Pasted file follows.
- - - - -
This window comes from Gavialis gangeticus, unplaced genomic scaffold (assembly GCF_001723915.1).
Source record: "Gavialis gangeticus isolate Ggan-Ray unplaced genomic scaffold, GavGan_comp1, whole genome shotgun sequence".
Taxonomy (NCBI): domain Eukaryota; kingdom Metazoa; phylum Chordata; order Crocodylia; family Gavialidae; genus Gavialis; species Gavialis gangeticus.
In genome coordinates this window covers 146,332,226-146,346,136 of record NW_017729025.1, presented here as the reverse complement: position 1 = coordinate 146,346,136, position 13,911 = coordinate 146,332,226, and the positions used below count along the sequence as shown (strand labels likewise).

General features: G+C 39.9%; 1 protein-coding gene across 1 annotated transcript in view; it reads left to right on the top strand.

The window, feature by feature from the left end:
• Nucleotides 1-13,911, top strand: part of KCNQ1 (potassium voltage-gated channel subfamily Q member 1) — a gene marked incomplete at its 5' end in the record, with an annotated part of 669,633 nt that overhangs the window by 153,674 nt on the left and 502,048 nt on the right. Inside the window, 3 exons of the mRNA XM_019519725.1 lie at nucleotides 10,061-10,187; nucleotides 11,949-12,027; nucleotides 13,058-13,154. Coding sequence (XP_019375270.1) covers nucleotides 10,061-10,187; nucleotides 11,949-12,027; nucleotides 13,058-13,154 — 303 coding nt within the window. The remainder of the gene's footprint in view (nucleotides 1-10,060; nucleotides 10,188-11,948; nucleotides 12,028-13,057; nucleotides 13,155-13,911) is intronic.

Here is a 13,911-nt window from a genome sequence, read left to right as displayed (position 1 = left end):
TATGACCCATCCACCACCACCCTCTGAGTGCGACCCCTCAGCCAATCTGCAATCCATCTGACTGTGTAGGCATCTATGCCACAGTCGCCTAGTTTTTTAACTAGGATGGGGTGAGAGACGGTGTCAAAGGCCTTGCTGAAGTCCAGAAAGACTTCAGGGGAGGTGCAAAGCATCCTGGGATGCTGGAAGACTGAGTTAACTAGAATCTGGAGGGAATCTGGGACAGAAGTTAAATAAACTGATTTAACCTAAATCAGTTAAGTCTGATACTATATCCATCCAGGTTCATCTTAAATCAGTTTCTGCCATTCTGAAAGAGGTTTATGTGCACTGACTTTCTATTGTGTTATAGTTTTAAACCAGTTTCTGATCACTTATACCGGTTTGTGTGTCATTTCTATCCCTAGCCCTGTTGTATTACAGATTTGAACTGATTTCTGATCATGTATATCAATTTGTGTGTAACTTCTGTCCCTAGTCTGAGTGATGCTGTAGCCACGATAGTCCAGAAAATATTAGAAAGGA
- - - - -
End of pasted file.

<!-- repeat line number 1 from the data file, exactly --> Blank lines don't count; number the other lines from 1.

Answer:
This window comes from Gavialis gangeticus, unplaced genomic scaffold (assembly GCF_001723915.1).